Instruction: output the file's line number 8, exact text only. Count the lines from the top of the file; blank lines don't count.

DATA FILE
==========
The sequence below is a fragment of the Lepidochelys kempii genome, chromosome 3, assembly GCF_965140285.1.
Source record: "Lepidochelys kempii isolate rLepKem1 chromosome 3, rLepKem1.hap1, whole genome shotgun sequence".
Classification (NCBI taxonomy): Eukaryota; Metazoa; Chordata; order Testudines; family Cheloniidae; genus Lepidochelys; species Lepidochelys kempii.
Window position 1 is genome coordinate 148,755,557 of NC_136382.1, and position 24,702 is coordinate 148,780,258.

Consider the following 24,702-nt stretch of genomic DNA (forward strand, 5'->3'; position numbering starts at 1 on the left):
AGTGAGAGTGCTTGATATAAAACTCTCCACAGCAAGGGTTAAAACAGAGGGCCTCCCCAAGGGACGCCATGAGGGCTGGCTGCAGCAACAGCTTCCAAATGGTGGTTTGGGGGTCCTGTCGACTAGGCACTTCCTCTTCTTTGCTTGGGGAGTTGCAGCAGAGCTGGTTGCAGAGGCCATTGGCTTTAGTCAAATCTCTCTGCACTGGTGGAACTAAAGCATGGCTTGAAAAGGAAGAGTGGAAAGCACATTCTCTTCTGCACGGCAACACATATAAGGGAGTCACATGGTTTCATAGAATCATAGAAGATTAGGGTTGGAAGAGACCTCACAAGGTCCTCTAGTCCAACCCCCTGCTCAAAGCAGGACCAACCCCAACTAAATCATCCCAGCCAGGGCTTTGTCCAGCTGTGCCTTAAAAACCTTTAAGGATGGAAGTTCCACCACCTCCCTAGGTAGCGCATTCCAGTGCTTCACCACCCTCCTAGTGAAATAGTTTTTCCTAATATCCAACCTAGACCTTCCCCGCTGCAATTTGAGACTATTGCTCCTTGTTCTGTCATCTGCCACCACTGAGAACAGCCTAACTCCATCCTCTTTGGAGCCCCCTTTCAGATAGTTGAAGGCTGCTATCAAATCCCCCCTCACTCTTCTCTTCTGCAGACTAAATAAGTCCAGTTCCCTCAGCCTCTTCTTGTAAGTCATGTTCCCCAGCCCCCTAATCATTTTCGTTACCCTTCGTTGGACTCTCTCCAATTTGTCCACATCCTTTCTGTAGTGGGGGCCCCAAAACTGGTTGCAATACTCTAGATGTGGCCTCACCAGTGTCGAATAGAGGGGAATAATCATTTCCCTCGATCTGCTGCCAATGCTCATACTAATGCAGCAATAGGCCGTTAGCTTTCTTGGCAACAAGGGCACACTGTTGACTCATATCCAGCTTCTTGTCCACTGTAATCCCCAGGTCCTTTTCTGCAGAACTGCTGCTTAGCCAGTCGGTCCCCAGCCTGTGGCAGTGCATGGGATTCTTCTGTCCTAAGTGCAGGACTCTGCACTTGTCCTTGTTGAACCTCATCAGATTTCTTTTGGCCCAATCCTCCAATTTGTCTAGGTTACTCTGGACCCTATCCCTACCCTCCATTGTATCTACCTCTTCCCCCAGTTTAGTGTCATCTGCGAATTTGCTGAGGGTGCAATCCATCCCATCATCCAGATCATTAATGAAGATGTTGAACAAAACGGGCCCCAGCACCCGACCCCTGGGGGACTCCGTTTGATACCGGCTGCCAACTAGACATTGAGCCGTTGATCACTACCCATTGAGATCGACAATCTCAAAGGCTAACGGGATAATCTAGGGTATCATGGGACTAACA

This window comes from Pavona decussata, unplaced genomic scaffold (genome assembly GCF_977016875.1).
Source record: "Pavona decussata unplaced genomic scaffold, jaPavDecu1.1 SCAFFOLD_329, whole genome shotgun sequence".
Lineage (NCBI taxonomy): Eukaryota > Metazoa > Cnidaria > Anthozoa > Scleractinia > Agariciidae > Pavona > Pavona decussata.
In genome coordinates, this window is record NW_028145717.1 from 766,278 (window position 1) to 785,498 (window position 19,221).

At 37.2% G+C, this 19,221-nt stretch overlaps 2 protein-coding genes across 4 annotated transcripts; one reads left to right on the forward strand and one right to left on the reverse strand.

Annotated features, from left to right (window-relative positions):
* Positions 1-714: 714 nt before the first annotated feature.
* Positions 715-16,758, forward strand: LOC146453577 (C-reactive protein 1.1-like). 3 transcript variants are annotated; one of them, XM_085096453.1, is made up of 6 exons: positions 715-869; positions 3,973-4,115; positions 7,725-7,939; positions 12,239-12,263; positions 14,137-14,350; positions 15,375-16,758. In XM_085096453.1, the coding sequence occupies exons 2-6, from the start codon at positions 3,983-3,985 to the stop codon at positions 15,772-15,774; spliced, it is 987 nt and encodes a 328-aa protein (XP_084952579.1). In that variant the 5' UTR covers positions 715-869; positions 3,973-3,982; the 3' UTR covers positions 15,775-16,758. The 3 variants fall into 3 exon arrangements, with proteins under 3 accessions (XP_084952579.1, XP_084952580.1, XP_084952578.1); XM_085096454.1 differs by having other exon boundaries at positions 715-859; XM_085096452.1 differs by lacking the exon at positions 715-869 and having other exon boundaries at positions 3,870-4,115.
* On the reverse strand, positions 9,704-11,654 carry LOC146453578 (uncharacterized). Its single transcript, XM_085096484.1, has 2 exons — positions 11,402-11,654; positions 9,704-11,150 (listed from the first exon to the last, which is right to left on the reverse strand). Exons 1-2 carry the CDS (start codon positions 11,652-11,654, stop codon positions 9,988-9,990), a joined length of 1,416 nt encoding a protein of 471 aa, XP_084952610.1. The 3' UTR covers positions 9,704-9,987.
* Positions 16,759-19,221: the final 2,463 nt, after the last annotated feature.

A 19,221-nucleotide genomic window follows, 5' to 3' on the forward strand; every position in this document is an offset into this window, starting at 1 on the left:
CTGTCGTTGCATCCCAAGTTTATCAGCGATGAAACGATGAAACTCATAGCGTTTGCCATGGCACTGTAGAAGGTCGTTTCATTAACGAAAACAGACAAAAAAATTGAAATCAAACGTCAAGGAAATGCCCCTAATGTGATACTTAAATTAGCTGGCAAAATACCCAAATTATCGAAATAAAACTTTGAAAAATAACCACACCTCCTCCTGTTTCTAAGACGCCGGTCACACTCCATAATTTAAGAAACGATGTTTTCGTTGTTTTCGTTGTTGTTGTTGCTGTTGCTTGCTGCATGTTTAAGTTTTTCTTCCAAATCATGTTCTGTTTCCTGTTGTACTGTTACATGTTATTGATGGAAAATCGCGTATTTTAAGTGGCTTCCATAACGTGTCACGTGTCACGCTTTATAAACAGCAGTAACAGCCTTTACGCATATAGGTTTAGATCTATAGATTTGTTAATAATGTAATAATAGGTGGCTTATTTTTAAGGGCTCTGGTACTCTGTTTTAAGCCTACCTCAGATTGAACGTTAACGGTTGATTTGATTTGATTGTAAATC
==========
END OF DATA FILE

Source record: "Pavona decussata unplaced genomic scaffold, jaPavDecu1.1 SCAFFOLD_329, whole genome shotgun sequence".